“I’m worried about black communities and other communities of color being stigmatized, as those are the people with coronavirus,” she said, adding, “We need to equitably allocate resources to black communities as quickly as possible.”
Rep. James Clyburn of South Carolina, the No. 3 House Democrat, who oversees the select committee examining the federal response to the pandemic and led the hearing, said he intended to make sure that the trillions of dollars Congress appropriated for coronavirus relief was spent “efficiently, effectively, equitably — and I’m particularly interested in the equitable part of it.” But he also said he intended to “nudge my caucus” to pass legislation banning the police tactics used to detain Floyd.
After the Baltimore unrest in 2015, Wen, now a public health professor at George Washington University, declared racism a public health issue, which she said “raised a lot of eyebrows at the time.”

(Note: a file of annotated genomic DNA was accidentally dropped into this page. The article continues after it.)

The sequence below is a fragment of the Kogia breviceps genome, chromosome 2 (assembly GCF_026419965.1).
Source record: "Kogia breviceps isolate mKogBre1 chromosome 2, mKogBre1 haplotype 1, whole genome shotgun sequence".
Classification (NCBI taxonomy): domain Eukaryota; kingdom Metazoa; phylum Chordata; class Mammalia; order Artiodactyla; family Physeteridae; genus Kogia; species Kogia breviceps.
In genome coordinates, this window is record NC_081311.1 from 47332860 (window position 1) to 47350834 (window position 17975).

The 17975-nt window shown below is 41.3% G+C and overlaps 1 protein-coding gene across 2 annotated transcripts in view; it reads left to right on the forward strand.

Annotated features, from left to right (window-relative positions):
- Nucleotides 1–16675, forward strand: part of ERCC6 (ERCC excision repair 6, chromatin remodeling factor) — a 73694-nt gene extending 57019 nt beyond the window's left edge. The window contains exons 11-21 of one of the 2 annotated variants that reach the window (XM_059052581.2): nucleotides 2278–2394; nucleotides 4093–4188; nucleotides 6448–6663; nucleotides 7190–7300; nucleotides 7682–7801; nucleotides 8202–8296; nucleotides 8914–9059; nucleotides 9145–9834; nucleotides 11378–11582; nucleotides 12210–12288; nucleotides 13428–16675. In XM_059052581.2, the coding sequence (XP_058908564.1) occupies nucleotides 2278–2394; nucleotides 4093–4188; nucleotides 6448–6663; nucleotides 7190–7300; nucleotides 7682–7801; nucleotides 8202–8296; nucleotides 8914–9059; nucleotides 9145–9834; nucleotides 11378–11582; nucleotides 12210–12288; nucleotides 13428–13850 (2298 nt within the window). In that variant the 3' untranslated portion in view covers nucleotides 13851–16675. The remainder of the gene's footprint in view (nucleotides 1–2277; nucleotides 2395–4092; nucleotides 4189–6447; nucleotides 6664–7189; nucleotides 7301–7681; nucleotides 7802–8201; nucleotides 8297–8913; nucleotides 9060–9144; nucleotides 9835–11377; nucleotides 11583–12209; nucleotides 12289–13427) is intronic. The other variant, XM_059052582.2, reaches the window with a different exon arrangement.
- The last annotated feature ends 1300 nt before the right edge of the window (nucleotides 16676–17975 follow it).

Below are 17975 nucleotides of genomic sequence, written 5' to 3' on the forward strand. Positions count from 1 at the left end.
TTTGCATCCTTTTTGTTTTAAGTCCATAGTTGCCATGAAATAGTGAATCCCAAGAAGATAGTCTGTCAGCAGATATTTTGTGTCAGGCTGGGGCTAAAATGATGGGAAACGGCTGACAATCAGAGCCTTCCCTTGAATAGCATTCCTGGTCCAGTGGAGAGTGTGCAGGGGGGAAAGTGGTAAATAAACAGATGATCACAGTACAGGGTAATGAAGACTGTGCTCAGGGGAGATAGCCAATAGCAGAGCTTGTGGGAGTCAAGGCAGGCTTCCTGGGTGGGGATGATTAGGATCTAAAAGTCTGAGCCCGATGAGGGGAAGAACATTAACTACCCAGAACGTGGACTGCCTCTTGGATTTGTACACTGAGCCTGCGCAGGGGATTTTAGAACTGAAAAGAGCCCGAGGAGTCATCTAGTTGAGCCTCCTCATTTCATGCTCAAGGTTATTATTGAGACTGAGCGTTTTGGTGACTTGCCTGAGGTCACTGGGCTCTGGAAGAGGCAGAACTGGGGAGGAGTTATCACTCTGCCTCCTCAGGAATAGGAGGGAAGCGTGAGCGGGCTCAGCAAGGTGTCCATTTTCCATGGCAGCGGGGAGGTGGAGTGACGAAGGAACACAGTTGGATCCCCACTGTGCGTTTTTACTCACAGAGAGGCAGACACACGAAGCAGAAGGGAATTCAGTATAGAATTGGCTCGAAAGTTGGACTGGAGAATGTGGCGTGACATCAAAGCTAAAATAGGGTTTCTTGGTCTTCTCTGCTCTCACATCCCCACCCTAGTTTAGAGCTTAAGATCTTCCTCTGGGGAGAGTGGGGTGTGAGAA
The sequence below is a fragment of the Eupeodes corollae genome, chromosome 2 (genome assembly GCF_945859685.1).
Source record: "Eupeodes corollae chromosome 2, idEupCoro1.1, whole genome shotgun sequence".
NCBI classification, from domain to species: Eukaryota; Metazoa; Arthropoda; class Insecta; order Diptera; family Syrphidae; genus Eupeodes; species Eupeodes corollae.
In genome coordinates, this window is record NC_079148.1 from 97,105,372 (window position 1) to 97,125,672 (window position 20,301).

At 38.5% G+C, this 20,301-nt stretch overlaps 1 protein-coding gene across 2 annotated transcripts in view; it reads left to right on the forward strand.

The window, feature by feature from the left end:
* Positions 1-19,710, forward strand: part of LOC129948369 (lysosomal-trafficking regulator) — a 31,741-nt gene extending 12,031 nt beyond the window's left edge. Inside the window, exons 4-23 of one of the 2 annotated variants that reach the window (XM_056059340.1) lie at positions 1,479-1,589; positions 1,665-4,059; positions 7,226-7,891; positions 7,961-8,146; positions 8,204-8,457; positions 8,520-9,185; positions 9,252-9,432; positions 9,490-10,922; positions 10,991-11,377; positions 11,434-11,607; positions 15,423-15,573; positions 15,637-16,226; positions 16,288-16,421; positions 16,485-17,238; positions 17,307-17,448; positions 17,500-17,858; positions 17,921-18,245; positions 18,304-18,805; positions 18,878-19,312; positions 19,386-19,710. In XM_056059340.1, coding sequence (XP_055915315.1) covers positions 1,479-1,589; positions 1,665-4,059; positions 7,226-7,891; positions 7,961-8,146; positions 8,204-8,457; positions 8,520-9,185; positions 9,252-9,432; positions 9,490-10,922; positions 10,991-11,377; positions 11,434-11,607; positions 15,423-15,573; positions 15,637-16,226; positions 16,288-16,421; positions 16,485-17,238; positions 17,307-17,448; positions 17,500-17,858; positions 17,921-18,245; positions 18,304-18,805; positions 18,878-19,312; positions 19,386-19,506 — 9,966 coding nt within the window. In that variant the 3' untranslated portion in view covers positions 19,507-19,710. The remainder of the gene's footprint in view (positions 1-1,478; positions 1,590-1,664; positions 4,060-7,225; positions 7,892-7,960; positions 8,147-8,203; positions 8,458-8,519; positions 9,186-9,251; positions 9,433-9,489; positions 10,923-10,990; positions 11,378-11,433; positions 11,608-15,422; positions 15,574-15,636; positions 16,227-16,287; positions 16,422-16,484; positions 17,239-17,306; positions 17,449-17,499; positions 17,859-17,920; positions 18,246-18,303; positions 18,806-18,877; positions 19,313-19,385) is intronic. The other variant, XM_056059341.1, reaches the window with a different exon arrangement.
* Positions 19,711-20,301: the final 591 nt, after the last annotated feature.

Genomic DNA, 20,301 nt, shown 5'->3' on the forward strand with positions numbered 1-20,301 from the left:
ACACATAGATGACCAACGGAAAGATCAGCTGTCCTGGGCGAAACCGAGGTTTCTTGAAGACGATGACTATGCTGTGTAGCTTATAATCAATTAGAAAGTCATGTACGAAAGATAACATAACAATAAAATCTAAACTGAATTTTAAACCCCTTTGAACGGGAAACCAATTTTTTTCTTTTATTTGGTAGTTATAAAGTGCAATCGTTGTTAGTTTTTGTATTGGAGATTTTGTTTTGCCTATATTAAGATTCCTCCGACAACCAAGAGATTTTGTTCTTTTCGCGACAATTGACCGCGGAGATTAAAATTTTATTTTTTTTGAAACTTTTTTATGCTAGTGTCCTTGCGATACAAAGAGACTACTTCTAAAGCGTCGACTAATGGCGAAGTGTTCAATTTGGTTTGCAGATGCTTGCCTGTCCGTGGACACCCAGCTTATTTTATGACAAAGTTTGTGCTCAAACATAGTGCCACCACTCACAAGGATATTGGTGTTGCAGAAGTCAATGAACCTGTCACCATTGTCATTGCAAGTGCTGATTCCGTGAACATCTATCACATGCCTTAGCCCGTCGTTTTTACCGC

More people are thinking that way now. In North Carolina, where African Americans account for 28% of coronavirus cases but only 22% of the population, the state health secretary decried “structural racism” last week. In Ohio, where black people account for 18% of COVID-19 deaths but 13% of the population, officials in Franklin County have declared racism a public health crisis.(STORY CAN END HERE. OPTIONAL MATERIAL FOLLOWS.)Lee, the congresswoman, said she intended to ask her county to make such a declaration. Despite the turmoil — “It’s an emotional roller coaster right now,” she said — she feels optimistic.
“This is a transformative moment,” she said. “I’m sad, I’m angry, but I have hope.”